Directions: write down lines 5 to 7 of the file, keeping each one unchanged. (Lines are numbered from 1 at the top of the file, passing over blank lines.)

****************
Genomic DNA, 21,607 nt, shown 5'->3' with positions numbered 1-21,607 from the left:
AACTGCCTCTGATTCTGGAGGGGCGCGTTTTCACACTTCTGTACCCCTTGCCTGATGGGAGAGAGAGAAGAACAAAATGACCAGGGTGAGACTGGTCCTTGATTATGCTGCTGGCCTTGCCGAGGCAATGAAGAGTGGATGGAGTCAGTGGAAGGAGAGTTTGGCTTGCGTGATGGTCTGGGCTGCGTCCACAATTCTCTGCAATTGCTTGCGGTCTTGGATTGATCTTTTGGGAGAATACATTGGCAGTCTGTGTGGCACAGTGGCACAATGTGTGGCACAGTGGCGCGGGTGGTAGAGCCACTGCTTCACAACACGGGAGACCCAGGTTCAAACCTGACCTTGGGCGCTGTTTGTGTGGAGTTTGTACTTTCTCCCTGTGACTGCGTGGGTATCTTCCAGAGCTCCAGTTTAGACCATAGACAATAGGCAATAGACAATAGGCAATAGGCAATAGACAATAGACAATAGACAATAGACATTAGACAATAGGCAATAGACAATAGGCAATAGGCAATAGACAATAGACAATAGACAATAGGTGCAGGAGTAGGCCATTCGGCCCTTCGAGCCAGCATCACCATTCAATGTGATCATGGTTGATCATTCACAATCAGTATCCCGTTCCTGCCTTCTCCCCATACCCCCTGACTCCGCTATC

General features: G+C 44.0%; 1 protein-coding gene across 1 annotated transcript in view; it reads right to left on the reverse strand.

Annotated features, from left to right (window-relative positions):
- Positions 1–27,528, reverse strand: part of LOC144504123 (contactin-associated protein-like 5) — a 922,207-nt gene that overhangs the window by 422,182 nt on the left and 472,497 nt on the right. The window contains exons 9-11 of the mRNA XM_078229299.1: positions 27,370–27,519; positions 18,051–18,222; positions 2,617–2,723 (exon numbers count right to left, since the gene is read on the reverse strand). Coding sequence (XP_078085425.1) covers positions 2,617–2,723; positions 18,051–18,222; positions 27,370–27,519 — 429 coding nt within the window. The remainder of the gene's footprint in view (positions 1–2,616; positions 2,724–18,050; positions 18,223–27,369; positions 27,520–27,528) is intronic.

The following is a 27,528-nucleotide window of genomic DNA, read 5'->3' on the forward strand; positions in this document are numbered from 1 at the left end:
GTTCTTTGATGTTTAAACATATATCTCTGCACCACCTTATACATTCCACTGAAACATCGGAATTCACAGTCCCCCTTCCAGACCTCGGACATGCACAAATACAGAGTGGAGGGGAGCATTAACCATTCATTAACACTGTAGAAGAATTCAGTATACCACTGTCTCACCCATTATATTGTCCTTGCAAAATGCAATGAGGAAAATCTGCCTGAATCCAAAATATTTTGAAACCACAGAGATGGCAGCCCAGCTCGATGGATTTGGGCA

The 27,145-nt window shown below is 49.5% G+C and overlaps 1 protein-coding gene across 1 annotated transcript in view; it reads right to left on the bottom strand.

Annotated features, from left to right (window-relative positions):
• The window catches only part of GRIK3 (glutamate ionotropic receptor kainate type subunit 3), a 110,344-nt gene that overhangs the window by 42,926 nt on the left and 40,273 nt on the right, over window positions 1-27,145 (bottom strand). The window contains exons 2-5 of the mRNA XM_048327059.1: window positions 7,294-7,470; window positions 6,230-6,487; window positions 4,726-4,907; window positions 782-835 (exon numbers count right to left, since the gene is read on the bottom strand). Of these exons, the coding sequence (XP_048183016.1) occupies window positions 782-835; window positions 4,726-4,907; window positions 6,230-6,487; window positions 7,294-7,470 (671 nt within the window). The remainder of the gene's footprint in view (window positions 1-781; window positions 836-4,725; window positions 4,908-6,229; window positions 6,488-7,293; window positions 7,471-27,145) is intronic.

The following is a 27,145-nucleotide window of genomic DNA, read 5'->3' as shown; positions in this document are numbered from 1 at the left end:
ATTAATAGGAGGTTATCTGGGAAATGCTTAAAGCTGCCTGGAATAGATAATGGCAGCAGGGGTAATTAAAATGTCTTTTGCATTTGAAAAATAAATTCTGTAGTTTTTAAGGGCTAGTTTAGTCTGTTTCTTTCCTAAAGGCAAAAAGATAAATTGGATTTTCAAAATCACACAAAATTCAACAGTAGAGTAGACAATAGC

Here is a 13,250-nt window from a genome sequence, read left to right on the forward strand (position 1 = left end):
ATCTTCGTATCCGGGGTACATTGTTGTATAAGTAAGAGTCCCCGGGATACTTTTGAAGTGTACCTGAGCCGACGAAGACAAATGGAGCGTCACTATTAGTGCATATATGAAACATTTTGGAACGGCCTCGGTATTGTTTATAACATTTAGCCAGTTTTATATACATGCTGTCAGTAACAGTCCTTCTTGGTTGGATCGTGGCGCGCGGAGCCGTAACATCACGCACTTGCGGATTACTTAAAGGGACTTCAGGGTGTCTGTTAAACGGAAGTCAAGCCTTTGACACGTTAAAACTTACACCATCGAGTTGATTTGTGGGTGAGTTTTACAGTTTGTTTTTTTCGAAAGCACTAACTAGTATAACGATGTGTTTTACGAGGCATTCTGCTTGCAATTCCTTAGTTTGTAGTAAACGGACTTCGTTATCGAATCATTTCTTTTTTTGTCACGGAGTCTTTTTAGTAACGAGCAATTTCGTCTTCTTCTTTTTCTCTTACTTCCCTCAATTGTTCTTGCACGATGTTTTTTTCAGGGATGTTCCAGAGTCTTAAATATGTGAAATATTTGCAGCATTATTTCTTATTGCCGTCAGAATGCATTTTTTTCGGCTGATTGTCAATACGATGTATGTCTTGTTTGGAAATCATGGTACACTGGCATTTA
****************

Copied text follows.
- Positions 1–27,528, reverse strand: part of LOC144504123 (contactin-associated protein-like 5) — a 922,207-nt gene that overhangs the window by 422,182 nt on the left and 472,497 nt on the right. The window contains exons 9-11 of the mRNA XM_078229299.1: positions 27,370–27,519; positions 18,051–18,222; positions 2,617–2,723 (exon numbers count right to left, since the gene is read on the reverse strand). Coding sequence (XP_078085425.1) covers positions 2,617–2,723; positions 18,051–18,222; positions 27,370–27,519 — 429 coding nt within the window. The remainder of the gene's footprint in view (positions 1–2,616; positions 2,724–18,050; positions 18,223–27,369; positions 27,520–27,528) is intronic.

The following is a 27,528-nucleotide window of genomic DNA, read 5'->3' on the forward strand; positions in this document are numbered from 1 at the left end:
GTTCTTTGATGTTTAAACATATATCTCTGCACCACCTTATACATTCCACTGAAACATCGGAATTCACAGTCCCCCTTCCAGACCTCGGACATGCACAAATACAGAGTGGAGGGGAGCATTAACCATTCATTAACACTGTAGAAGAATTCAGTATACCACTGTCTCACCCATTATATTGTCCTTGCAAAATGCAATGAGGAAAATCTGCCTGAATCCAAAATATTTTGAAACCACAGAGATGGCAGCCCAGCTCGATGGATTTGGGCA